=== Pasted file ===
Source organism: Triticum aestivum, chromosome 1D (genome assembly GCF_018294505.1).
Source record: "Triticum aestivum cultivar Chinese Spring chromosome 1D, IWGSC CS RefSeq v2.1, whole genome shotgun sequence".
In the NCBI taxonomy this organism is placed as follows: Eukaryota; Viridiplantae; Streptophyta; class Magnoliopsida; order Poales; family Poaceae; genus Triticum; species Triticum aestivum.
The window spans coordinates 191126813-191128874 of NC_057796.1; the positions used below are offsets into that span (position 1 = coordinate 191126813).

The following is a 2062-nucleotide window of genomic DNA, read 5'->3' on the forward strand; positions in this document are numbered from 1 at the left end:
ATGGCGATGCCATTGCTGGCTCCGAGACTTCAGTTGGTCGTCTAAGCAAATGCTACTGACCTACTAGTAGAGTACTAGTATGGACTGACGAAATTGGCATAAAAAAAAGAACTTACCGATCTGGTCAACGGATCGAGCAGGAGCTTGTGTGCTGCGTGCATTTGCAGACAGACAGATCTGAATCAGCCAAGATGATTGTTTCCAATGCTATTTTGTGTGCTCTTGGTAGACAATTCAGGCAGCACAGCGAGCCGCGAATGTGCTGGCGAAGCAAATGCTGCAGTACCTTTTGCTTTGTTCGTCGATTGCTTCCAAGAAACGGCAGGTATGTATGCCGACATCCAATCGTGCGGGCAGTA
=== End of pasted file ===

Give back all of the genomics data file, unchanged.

Source organism: Triticum aestivum, chromosome 1D (genome assembly GCF_018294505.1).
Source record: "Triticum aestivum cultivar Chinese Spring chromosome 1D, IWGSC CS RefSeq v2.1, whole genome shotgun sequence".
In the NCBI taxonomy this organism is placed as follows: Eukaryota; Viridiplantae; Streptophyta; class Magnoliopsida; order Poales; family Poaceae; genus Triticum; species Triticum aestivum.
The window spans coordinates 191126813-191128874 of NC_057796.1; the positions used below are offsets into that span (position 1 = coordinate 191126813).

The following is a 2062-nucleotide window of genomic DNA, read 5'->3' on the forward strand; positions in this document are numbered from 1 at the left end:
ATGGCGATGCCATTGCTGGCTCCGAGACTTCAGTTGGTCGTCTAAGCAAATGCTACTGACCTACTAGTAGAGTACTAGTATGGACTGACGAAATTGGCATAAAAAAAAGAACTTACCGATCTGGTCAACGGATCGAGCAGGAGCTTGTGTGCTGCGTGCATTTGCAGACAGACAGATCTGAATCAGCCAAGATGATTGTTTCCAATGCTATTTTGTGTGCTCTTGGTAGACAATTCAGGCAGCACAGCGAGCCGCGAATGTGCTGGCGAAGCAAATGCTGCAGTACCTTTTGCTTTGTTCGTCGATTGCTTCCAAGAAACGGCAGGTATGTATGCCGACATCCAATCGTGCGGGCAGTA